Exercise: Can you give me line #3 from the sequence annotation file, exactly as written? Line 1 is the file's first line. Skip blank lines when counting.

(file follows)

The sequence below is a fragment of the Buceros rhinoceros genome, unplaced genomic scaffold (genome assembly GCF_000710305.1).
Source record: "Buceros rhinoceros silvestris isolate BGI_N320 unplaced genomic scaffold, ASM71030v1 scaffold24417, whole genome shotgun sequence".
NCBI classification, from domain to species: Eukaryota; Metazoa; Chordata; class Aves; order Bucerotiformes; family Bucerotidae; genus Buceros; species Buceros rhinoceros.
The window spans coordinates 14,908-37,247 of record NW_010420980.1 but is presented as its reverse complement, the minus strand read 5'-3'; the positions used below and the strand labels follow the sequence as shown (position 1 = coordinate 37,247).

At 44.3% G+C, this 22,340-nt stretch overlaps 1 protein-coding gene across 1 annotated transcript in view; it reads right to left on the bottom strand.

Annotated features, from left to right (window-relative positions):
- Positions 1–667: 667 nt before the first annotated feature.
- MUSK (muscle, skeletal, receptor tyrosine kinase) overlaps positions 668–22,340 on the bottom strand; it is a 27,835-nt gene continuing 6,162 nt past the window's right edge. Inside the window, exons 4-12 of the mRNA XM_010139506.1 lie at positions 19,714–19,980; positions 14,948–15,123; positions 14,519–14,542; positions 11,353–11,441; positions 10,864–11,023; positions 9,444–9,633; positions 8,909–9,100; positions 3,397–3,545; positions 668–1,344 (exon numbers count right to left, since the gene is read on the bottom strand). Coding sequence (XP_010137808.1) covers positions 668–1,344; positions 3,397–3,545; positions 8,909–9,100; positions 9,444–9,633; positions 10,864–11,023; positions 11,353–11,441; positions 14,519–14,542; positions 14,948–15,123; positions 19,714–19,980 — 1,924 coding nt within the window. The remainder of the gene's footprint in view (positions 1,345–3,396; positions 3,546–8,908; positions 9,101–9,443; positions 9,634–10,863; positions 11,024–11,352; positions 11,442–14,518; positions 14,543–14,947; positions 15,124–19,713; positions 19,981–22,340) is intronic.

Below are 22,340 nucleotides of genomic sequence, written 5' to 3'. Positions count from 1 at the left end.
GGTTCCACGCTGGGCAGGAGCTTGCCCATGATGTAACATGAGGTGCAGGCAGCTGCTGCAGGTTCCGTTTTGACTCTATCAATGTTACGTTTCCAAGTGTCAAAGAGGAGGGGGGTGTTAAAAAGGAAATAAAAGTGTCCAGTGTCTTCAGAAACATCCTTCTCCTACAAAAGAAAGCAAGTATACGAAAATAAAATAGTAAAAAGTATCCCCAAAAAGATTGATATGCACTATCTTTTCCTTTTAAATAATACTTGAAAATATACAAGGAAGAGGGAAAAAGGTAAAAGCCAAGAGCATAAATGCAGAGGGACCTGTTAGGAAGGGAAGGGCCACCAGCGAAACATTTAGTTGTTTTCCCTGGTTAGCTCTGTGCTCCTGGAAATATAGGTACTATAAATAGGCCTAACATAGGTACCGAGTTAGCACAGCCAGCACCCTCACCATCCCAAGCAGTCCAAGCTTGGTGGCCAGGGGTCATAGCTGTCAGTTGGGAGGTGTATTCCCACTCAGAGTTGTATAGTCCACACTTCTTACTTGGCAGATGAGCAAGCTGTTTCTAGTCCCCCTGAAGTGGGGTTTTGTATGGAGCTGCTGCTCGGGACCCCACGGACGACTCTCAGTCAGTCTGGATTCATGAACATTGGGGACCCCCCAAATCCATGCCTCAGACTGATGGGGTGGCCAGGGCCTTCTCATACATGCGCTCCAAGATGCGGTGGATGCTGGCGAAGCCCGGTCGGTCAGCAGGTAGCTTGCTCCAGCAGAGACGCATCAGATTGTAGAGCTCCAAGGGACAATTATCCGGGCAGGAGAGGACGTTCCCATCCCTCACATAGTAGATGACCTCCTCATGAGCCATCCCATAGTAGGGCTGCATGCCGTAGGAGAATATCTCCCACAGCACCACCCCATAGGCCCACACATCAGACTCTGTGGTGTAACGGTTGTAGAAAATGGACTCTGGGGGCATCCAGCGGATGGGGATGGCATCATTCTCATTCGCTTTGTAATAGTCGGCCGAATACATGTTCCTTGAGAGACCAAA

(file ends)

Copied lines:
NCBI classification, from domain to species: Eukaryota; Metazoa; Chordata; class Aves; order Bucerotiformes; family Bucerotidae; genus Buceros; species Buceros rhinoceros.